Image by Michelle Nash

3. Plan a surprise day dedicated to your partner

Last September, I got a little confident while bowling with my partner and bet that whoever lost had to plan a full day dedicated to what the other person loves. (Pro tip: Always ask the level of experience before declaring yourself an early winner.) While I was mostly throwing gutter balls, my partner told me all about the amateur bowling league he was in. But I digress. 

I had a blast planning the day. I broke it up into three segments (morning, midday, evening) and three things I knew he’d love: BBQ, music, and comedy. We drove to a neighboring town for BBQ in the morning to grab an early bite. After, I found a synth shop in Austin knowing he was building a synth at home, and we ended the day grabbing a drink and seeing a comedian he loves. It was fun to plan and cool to see him surprised. 

Pick a few things you know your partner loves and design a day all around that. Find a restaurant they’ve been dying to try, grab tickets for a museum they love, and plan an itinerary all around their favorite things. I can speak from experience: you’ll have a blast, too.

4. Volunteer together

Both my partner and I are community-minded and want to ensure we’re giving in many different ways—from resources to time, to mentorship, and more. What a beautiful way to see your partner in a new environment and do something completely outside of yourselves. 

woman reading
Image by Michelle Nash

5. Invest in lessons

Has your partner expressed interest in picking up a new language, learning to cook, or trying a new sport? Personally, I’m a terrible singer. I have no concept of tone-matching and singing something as simple as ‘Happy Birthday’ is a bit laughable. So I’ve been flirting with the idea of taking a few lessons and learning a bit about pitch and tone. Whether it’s something you want to do together, or simply giving them some quality alone time to dedicate toward a skill they want to hone, I guarantee they’ll be grateful.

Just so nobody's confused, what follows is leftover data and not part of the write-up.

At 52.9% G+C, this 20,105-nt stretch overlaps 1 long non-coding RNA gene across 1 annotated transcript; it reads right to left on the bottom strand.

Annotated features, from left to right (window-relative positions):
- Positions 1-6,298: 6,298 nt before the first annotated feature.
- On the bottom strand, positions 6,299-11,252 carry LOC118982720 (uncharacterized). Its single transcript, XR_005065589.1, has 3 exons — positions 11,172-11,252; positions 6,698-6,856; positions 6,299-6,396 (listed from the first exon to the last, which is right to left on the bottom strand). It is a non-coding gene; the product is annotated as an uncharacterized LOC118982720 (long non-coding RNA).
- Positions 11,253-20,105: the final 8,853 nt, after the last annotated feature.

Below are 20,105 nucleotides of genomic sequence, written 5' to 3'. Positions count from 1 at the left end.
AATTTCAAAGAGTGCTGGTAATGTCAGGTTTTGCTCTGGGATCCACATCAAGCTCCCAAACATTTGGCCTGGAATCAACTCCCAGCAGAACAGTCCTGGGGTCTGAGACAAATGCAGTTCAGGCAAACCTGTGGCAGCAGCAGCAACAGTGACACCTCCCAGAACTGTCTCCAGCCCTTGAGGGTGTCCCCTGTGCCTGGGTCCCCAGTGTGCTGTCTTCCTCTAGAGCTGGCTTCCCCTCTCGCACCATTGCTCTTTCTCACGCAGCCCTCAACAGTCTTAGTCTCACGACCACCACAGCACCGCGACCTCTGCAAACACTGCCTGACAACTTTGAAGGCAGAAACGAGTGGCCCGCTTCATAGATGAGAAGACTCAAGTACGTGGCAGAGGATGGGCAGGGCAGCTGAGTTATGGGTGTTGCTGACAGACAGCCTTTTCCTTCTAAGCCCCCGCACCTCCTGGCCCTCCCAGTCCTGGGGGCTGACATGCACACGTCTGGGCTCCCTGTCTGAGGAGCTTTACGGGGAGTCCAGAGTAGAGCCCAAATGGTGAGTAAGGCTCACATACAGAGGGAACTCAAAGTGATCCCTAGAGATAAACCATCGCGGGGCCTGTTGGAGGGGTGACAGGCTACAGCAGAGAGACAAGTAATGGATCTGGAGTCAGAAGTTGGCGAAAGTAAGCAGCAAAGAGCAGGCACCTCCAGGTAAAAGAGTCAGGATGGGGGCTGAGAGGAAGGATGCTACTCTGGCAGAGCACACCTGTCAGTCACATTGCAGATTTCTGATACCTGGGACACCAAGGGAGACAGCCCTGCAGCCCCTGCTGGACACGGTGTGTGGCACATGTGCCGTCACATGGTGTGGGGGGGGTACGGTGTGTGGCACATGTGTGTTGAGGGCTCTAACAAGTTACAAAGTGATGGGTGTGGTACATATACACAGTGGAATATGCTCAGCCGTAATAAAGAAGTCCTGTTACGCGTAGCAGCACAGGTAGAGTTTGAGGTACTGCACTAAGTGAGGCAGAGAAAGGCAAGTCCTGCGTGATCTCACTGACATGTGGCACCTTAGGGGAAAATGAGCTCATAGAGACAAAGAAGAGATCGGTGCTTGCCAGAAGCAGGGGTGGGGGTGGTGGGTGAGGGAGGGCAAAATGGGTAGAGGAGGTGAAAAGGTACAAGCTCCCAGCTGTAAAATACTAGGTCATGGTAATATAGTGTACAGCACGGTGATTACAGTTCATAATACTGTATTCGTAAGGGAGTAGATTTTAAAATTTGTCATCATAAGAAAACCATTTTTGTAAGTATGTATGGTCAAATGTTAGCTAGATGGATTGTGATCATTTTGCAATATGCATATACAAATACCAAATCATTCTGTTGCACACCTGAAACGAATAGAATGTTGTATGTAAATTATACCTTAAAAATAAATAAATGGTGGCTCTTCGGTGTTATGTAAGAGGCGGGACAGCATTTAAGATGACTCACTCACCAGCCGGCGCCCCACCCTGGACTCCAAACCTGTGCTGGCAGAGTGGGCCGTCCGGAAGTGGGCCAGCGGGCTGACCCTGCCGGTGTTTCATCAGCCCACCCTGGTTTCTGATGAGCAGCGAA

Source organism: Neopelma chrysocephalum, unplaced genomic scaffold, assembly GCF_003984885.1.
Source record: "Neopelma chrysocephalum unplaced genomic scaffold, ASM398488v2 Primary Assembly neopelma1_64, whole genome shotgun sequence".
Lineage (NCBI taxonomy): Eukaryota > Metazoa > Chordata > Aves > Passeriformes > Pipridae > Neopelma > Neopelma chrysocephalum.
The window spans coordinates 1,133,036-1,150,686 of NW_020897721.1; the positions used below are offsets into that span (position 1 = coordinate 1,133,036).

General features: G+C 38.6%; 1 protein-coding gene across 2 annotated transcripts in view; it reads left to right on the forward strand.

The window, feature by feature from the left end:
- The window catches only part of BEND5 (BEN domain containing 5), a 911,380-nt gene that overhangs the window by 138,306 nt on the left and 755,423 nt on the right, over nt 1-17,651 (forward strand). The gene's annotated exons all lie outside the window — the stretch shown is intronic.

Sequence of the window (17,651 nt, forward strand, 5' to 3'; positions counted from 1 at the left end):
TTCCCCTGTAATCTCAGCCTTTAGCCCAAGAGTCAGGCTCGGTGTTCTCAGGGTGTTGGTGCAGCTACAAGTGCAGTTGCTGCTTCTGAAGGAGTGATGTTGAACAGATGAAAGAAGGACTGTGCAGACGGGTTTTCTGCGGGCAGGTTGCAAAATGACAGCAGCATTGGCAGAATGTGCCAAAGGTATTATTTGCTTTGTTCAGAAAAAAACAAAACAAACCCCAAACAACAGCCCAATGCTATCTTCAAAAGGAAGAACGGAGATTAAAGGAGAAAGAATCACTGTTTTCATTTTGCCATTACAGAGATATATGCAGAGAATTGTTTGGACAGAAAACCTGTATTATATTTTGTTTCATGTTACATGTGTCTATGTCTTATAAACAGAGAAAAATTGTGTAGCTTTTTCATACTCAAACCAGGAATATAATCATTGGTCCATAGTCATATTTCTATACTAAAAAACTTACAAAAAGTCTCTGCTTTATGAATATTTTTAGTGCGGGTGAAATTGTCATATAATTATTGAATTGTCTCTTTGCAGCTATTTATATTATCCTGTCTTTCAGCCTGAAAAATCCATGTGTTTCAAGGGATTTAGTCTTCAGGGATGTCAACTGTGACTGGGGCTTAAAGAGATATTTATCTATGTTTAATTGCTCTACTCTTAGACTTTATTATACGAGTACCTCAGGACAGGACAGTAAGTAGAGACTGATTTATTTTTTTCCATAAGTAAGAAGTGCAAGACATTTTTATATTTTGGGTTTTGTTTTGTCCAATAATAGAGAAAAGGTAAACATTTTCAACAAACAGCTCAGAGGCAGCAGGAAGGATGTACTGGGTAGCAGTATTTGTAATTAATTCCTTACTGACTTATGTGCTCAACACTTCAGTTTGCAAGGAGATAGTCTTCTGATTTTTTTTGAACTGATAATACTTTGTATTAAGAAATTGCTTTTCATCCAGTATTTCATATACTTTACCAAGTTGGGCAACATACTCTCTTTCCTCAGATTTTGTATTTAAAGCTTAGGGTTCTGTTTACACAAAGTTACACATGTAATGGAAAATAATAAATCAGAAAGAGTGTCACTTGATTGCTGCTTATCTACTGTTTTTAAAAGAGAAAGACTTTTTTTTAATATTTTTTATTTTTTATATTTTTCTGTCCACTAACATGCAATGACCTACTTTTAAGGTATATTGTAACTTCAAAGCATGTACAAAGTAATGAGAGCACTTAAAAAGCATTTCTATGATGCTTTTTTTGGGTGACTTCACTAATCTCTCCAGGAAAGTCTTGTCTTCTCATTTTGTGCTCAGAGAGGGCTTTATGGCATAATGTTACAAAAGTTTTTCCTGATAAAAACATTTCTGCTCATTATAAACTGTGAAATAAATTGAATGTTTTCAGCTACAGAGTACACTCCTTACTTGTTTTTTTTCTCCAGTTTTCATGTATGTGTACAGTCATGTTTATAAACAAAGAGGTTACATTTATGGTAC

6. Try something for the first time, together 

This one is completely inspired by Camille’s December newsletter. In it, she wrote about a podcast where the guest, entrepreneur Jesse Itzler, spoke about why we remember certain experiences more than others. The throughline? Novelty. When you’re trying something new, you’re creating a sense of novelty that as humans, we innately crave.

At the beginning of each year, Itzler plans six “mini adventures” he wants to experience. The only requirement is that it’s something he’s never done before.

This inspired me to add a few things to my personal list: pickleball, visiting a new city (we’re treating ourselves to Oaxaca in March), cooking something new, and trying a new hike. And while I love the idea of exploring these firsts on my own, I know that sharing them with my partner will be all the more satisfying. 

couple holding hands, experience gifts
Image by Michelle Nash

7. Book an off-the-grid weekend trip

In early November, we spent two nights in a yurt at Walden Retreats in the Texas Hill Country. It was one of the most fun getaways I’ve had in a long time. The 96-acre private property is located right along the cliffs of the Pedernales River, and the glamping-designed tents made us feel like we were still experiencing the outdoors without sacrificing the comforts of a luxury hotel. 

The weather was fairly cold when we were there so we mostly stayed inside the yurt, snacking on cheese and charcuterie, drinking wine and playing cards until the late hours. During our stay, we booked a wine tasting at Southold Farm + Cellar and enjoyed nothing but the company of one another. We (mostly) had our phones away, laughed, and kicked back. TL;DR: book a getaway with no plans leaving room for serendipity and laughs.